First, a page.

Last May, UK shares were still reeling from the impact of the stock market crash. Because bears ruled the day, their share prices were still quite low. But one year later, they have recovered quite a bit and that includes many penny stocks.
N Brown shows sharp share price rise
One of them is the penny stock N Brown (LSE: BWNG), which is up 283% over the year. Yet its share price is still way below the highs at which it started 2020.
Considering that the UK lockdown easing is in full swing and the outlook for the consumer economy is full of optimism, it would appear that N Brown’s prospects are brighter now.
Consider pre-crisis trends
But I would take a step back before assuming this. The fact is that unlike other FTSE stocks, this penny stock started falling way before any stirrings of the stock market crash were visible. In January 2020 alone, its share price lost half its value.
This can be correlated with its weak performance even pre-2020. Its first update in 2020 was for the 18 weeks ending January 4 2020, when it reported a 5% revenue decline. This followed a 5.4% fall in its half-year report earlier in 2019. It had also already seen a double-digit debt increase.
Weak financial performance
After the coronavirus crisis of last year, it is no surprise that it is in an even weaker position. But I think that the clothing and homewares provider can begin to recover from here, going by the apparent pent-up consumer demand. At the same time, I would like to see that in its numbers before buying the stock. If it continues to stay weak despite a strong economy, I am not sure I can bet on its recovery.
Angling Direct posts strong results
At the other end of the spectrum is fishing equipment retailer Angling Direct (LSE: ANG) that reported fantastic full-year results for the year ending January 31 earlier today. Its revenues were up 27% and pre-tax profits were up a whole 279%, more than wiping out the losses from the year before.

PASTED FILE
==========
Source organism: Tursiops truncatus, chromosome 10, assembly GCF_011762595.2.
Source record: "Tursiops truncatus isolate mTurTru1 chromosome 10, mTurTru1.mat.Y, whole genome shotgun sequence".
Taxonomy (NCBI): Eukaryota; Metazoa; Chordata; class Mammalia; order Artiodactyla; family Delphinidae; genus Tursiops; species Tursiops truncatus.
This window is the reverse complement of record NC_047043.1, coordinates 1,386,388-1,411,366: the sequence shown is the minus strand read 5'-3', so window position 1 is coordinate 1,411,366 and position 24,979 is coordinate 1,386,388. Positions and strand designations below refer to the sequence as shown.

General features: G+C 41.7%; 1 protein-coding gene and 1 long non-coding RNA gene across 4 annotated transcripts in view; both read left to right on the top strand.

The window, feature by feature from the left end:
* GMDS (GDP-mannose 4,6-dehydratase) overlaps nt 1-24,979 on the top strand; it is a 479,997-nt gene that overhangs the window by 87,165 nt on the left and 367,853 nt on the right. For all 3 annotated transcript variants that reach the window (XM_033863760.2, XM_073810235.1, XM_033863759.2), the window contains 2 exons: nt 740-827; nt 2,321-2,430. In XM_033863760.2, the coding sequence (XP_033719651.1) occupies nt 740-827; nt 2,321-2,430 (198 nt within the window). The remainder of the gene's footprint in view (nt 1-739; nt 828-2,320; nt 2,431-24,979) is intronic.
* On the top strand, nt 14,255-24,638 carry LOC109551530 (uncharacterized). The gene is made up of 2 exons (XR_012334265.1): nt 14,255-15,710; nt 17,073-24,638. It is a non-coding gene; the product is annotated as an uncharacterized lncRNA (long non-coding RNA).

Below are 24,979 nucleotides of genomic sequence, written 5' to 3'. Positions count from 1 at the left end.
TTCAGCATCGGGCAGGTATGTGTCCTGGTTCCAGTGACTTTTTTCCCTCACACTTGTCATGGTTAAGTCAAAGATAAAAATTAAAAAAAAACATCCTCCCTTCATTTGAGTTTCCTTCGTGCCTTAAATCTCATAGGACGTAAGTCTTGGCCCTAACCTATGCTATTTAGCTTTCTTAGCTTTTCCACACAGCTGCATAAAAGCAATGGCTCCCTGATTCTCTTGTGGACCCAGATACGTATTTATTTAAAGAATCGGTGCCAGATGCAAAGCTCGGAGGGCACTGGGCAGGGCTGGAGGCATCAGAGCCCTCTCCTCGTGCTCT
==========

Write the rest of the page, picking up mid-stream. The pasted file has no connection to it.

Its financial year 2022 has also started strong. Additionally, its share price is robust, but still below all-time-highs seen in 2018. It has a price-to-earnings (P/E) ratio of around 26 times after its latest results, which in the present investing environment suggests to me that its share price can rise further.
It is a relatively illiquid stock, so buying and selling it may be less easy than that for big FTSE 100 stocks. Its share price performance has also been somewhat erratic overtime, though it is up 45% in the past year.
Overall, I think that its financial performance in a year when retailers were challenged is noteworthy. It has upgraded its online platform, opened four new stores and is looking to expand in new markets in Europe. It is a buy for me.
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Manika Premsingh has no position in any of the shares mentioned. The Motley Fool UK has no position in any of the shares mentioned. Views expressed on the companies mentioned in this article are those of the writer and therefore may differ from the official recommendations we make in our subscription services such as Share Advisor, Hidden Winners and Pro. Here at The Motley Fool we believe that considering a diverse range of insights makes us better investors.